Michael Phelps was the world’s greatest swimmer for much of this century. Ryan Lochte, too, has held that crown. There is little doubt that the title now belongs to Japan’s Kosuke Hagino.
And Hagino, who just turned 20 and is short of 6 feet, has his sights set pretty high.
“Michael Phelps is my role model, and I’m trying to become like him,” Hagino told Agence France-Presse after winning the 200m freestyle at the Asian Games in Incheon, South Korea, on Sunday. “I want to catch up with Phelps someday. But I have to put up the results, and this is a big step. First I will try to win as many medals as I can at these Games.”
Hagino backed it up, winning the 200m individual medley and leading Japan to 4x200m freestyle gold on Monday, giving him three gold medals in two days against the top swimmers from China, Japan and South Korea, among other Asian nations.
In the 200m free, Hagino beat the reigning Swimming World Swimmer of the Year, China’s Sun Yang, and South Korea’s biggest star, Park Tae-hwan, who won 2008 and 2012 Olympic silver in the event.
Hagino won silver in the 200m free at the Pan Pacific Championships in August, over the likes of Lochte. He swam .85 faster at the Asian Games than at Pan Pacs for the second-fastest time in the world this year.
Hagino’s winning time in the 200m IM, a better event for him, was the fastest in the world this year by .68. Remember, Hagino beat Phelps in the 200m IM at Pan Pacs by .02.
“My purpose was to do my best, however I believe Michael Phelps is not in the best condition right now,” Hagino said after beating the on-a-comeback Phelps that night, according to the Gold Coast Bulletin in Australia.
Phelps is nine years older than Hagino, who seems to be getting faster and faster. Hagino keeps bettering his personal best in the 200m IM, but he is still more than one second off Lochte’s world record.
“The gap [with Lochte] is slowly closing,” Hagino told the Japan News before the Asian Games.
Hagino’s split in the 4x200m free relay on Monday was 1:44.97. That’s .6 faster than anybody’s split from the same race at Pan Pacs, including Lochte and Phelps.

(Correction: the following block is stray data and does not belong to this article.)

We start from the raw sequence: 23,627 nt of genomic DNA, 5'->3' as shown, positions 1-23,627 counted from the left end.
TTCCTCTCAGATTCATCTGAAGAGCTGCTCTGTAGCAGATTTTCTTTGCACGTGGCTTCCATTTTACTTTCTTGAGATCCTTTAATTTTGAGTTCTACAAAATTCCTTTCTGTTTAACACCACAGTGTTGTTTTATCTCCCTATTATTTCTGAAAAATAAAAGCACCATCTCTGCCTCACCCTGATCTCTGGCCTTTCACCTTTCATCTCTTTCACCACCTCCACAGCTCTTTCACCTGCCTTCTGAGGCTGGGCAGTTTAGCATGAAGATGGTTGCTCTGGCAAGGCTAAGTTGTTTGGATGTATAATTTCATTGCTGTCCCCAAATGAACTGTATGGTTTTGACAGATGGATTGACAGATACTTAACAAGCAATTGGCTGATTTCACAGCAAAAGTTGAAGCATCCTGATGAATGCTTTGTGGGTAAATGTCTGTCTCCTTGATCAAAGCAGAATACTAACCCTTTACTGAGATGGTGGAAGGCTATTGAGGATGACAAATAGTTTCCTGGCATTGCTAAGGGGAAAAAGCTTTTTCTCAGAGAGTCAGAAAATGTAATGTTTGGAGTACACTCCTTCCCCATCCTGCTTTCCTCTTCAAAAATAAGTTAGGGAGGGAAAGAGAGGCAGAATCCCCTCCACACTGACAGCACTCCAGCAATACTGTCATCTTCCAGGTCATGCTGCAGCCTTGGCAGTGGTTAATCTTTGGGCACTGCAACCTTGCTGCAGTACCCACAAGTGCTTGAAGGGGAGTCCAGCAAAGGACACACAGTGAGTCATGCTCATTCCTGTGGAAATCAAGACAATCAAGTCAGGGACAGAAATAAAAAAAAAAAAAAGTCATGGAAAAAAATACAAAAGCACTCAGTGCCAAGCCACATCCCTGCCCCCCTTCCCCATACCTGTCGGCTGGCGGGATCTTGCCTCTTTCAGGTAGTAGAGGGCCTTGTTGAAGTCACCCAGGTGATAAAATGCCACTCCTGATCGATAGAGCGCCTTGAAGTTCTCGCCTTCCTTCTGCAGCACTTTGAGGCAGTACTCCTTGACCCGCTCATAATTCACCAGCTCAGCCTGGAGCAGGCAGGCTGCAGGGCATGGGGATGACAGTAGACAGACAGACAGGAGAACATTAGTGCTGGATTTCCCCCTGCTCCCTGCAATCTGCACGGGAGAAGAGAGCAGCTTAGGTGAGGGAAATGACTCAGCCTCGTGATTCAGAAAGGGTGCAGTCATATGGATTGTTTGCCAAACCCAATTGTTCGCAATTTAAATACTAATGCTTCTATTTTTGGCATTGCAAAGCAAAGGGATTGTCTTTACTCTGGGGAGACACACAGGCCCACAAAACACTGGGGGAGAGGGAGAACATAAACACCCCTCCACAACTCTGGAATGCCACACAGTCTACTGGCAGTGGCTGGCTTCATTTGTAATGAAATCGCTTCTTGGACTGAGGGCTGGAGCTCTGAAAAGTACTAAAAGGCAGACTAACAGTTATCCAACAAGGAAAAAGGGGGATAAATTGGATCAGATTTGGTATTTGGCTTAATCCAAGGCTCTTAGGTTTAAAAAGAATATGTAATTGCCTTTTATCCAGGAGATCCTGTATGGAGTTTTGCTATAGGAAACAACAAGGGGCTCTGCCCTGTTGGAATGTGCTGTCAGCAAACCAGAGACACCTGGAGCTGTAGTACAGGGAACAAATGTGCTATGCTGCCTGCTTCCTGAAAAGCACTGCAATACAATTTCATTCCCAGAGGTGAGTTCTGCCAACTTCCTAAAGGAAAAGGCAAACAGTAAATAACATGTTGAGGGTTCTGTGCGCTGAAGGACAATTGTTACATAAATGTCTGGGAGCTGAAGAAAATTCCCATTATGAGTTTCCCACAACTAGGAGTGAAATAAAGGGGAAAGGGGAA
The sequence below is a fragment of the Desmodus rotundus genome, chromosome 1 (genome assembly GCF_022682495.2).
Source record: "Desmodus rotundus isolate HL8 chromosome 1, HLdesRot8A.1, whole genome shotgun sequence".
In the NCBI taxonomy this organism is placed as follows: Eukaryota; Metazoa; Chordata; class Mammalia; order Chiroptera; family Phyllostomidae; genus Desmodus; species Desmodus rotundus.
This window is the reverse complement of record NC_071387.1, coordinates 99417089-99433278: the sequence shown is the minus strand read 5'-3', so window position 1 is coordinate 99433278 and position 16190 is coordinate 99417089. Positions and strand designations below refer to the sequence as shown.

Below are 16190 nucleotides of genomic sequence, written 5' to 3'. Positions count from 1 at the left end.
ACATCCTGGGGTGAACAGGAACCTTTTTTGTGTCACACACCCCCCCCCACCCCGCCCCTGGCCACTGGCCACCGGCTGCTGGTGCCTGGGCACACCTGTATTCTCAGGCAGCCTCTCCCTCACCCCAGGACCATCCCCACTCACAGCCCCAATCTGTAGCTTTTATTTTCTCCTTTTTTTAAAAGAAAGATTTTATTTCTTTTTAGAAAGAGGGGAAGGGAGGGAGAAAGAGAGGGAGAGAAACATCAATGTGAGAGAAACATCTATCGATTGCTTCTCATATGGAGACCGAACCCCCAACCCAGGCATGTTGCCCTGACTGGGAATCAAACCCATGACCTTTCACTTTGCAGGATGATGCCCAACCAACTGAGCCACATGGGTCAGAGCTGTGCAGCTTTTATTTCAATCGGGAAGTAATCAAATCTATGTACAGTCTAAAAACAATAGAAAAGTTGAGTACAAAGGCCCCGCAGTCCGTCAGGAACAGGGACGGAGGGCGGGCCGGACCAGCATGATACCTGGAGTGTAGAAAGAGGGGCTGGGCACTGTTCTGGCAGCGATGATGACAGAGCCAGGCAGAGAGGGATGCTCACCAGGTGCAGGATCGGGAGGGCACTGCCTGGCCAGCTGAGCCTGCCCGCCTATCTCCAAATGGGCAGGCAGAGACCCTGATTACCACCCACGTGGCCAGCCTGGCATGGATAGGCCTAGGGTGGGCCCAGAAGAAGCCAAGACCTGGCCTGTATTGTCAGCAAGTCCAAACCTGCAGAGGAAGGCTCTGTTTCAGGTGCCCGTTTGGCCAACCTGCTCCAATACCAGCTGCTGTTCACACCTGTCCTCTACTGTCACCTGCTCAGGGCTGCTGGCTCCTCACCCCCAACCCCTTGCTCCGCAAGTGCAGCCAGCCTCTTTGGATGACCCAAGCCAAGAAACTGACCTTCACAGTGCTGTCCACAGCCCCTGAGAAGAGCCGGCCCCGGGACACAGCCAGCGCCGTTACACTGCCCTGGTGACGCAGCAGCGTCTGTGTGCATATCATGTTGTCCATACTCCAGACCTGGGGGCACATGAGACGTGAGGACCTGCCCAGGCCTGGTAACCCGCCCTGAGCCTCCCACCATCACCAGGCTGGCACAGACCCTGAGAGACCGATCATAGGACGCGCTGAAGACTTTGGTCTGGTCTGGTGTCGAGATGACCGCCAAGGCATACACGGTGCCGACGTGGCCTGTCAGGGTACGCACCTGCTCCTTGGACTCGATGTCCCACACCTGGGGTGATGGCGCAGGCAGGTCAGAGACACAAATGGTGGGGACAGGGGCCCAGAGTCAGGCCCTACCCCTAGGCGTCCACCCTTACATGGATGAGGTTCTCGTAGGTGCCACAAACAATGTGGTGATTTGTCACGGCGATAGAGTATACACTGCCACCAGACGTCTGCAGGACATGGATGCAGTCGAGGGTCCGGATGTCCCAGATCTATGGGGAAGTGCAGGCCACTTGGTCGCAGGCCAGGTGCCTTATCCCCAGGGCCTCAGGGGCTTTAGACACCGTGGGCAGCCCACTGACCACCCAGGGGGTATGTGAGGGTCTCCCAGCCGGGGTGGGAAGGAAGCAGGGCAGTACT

Hagino is also the reigning World champion in the 400m IM, with the fastest time in the world this year by more than one second.
He is the world’s greatest swimmer in the 200m free, 200m IM and 400m IM, three of the five individual events Phelps won at the Beijing Olympics.
He also won bronze in Incheon in the 100m backstroke and silver at 2013 Worlds in the 400m free.
Perhaps the most anticipated race of Hagino’s season may come Tuesday. He is entered in the 400m free with Sun, the reigning World and Olympic champion in the event, as well as Park, the 2008 Olympic champion. However, Sun has come down with an injury that forced him out of the 4x200m free relay Monday.
“I have three [individual] events left, and I want to win them all,” Hagino said Monday, according to Agence France-Presse, “I want to leave everything out there.”
Hagino, who shares a first name with Japan’s greatest swimmer ever, breaststroke legend Kosuke Kitajima, faces a problem if he wants to pull off a Phelps-like schedule at the Olympics.
The 400m IM and 400m free are typically on the same day at the Games, the opening day. At Pan Pacs, he won silver in the 400m free and then finished last in the 200m backstroke final on the same night. Still, Hagino swam six individual events at the 2013 World Championships with these results — two silvers, three fifths, one seventh.
Hagino began swimming before he turned 1 but “could only do one or two push-ups as a sixth grader.” according to the Japan News. “He also failed to excel at sports involving a ball.”
In 2012, Hagino won bronze in the 400m IM in London, relegating Phelps to fourth place. That was the first time Phelps finished off the podium at an Olympics since 2000.
“It’s been fun being able to watch him,” Phelps told The New York Times at Pan Pacs. “He’s definitely a very well-rounded swimmer.”